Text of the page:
The instant proceeding is further illustrative of the frustration of the speedy determination of a criminal action. Indicted in November, 1974, petitioner, eschewing an available statutory remedy to move the Appellate Division to dismiss the indictment under subdivision 2 of section 149 of the Judiciary Law, instead, in December, 1974, moved before the late Mr. Justice MURTAGH, then presiding at Extraordinary Term, to dismiss the indictment because the Special Prosecutor had no jurisdiction to prosecute the crime for which he had been indicted. After denial of this motion on February 6, 1975, petitioner moved for reargument, and after reconsideration, the motion to dismiss was again denied on December 19, 1975, with leave to renew before the trial court. The motion to dismiss was made before Judge JONES, to whom the case was assigned for trial, and it was denied on February 20, 1976. Switching strategy, on March 16, 1976, petitioner moved to dismiss the indictment on speedy trial grounds, but this was denied. On March 22, 1976, some 16 months after the indictment was filed, petitioner, again switching strategy, instituted the present collateral article 78 proceeding to litigate again the very issue thrice litigated before in the criminal action.

It would be jurisprudential folly to countenance these diversive tactics, let alone permit them to succeed, especially when a direct remedy once available under section 149 of the Judiciary Law was not pursued. The net effect would be to allow merit-avoiding strategies and collateral proceedings to frustrate the guilt-determining process. As stated in Matter of State of New York v King ( 36 N.Y.2d 59, 65, supra), the use of such tactics may be a "credit to man's ingenuity but a disabling discredit to the jurisprudence."

Nevertheless, despite these admonitions, petitioner contends that prohibition lies to challenge the power of the Special Prosecutor to prosecute him for the crime for which he was indicted and the power of trial court to try him.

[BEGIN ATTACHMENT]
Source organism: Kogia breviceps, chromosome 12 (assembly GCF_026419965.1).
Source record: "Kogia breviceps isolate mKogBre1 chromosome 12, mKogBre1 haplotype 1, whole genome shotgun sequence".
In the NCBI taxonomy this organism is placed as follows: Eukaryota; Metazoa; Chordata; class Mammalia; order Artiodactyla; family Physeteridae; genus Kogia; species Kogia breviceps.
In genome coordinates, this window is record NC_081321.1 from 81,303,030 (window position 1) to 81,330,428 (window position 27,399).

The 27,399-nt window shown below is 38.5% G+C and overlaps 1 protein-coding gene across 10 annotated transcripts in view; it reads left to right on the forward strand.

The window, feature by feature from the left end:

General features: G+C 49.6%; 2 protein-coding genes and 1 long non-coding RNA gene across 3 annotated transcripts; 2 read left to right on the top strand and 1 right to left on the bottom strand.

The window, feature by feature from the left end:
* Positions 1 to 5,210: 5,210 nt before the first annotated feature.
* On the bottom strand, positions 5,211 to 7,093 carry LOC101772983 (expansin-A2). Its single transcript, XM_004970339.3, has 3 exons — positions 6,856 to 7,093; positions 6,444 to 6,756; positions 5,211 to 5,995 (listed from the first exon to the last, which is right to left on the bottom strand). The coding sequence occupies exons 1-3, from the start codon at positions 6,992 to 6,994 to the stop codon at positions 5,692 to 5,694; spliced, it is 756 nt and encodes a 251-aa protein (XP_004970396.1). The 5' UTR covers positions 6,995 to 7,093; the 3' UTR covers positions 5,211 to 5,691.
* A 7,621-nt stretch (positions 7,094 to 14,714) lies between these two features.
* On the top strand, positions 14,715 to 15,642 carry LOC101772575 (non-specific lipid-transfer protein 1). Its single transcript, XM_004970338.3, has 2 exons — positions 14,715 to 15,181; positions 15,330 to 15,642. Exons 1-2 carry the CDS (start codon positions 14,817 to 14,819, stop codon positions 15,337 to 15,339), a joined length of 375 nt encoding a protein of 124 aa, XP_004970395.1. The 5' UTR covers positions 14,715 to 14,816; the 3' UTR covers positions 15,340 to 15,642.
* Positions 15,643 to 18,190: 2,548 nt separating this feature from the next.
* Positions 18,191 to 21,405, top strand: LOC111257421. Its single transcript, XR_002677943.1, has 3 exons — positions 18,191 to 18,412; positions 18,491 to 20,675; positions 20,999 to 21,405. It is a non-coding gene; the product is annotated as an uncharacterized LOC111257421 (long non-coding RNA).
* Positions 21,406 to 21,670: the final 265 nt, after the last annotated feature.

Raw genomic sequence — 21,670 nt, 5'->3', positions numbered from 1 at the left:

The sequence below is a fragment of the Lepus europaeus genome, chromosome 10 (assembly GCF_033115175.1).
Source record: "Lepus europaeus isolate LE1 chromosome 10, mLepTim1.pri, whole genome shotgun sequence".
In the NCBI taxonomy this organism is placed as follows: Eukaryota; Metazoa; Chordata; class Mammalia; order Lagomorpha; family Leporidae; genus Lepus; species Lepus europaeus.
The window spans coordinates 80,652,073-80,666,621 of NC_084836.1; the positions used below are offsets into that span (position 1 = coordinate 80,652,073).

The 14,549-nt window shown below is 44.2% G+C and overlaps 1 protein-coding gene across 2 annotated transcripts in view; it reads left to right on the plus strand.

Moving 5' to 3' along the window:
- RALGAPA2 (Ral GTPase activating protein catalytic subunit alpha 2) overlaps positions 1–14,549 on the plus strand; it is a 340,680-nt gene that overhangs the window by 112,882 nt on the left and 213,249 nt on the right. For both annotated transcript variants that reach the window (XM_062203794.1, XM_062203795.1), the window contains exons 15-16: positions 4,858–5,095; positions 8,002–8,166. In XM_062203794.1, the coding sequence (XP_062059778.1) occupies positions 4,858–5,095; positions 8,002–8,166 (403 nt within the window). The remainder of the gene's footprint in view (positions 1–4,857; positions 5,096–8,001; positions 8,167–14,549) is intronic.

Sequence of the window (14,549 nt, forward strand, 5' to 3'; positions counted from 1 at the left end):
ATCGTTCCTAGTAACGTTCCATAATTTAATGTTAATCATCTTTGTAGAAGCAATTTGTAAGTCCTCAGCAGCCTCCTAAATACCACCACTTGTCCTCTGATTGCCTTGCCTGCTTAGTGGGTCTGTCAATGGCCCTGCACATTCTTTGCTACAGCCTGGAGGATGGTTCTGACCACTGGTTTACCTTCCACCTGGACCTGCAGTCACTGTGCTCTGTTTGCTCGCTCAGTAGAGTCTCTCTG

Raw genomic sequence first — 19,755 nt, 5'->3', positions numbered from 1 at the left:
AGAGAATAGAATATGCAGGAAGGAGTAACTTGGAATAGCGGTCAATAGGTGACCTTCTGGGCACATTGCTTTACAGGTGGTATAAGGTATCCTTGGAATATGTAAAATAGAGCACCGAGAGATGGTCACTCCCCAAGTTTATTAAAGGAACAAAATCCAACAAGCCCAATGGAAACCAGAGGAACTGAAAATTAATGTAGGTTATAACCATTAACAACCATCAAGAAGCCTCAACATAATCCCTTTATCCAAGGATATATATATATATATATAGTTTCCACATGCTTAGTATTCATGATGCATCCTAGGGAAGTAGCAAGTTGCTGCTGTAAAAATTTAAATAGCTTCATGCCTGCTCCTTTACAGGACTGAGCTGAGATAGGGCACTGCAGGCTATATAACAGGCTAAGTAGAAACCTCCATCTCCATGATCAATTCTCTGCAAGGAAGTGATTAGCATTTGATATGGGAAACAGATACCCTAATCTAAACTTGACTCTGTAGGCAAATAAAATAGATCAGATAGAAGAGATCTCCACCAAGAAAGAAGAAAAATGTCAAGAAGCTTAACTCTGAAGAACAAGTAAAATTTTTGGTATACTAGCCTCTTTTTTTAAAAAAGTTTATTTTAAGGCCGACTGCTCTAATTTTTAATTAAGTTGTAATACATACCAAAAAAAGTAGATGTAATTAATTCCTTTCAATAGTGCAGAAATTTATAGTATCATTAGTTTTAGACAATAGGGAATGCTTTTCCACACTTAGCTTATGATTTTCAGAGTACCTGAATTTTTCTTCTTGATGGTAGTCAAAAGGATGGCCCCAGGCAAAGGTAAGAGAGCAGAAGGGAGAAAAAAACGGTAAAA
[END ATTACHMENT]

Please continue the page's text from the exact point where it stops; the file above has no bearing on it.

The extraordinary remedy of prohibition is never available to correct errors of procedural or substantive law, however grievous. It is not a substitute for an appeal or the direct motion to the Appellate Division provided in the Judiciary Law. Instead, prohibition is available, only where there is a clear legal right, to restrain an unwarranted assumption of jurisdiction or to prevent a court (if a court is involved) from exceeding its authorized powers in a proceeding over which it has jurisdiction. (La Rocca v Lane, 37 N.Y.2d 575, 578-579, supra, and cases cited.) When a petitioner presents a "substantial" claim that a court or an officer is acting without jurisdiction or power, or in excess of power, prohibition will lie, in the first instance, to restrain the excess of power. While the court, upon reaching the merits, may decide the issue adversely to petitioner, that does not foreclose the remedy (pp 580-581).

Petitioner offers no "substantial" claim that the trial court or the Special Prosecutor have exceeded their powers and thus prohibition does not lie. The majority concedes that Judge JONES has the power to try petitioner, as it must. Judge JONES is assisting at an Extraordinary Term of Supreme Court established by order of the Governor (NY Const, art VI, § 27; Judiciary Law, § 149, subd 1). An Extraordinary Term is an additional term of Supreme Court and possesses the same jurisdiction as any other term of that court (Matter of Reynolds v Cropsey, 241 N.Y. 389, 395-396; People ex rel. Saranac Land Timber Co. v Extraordinary Special Trial Term of Supreme Ct., 220 N.Y. 487, 492). Consequently, it states the axiomatic that the Supreme Court, a court of general jurisdiction, has the power to try a bribery case.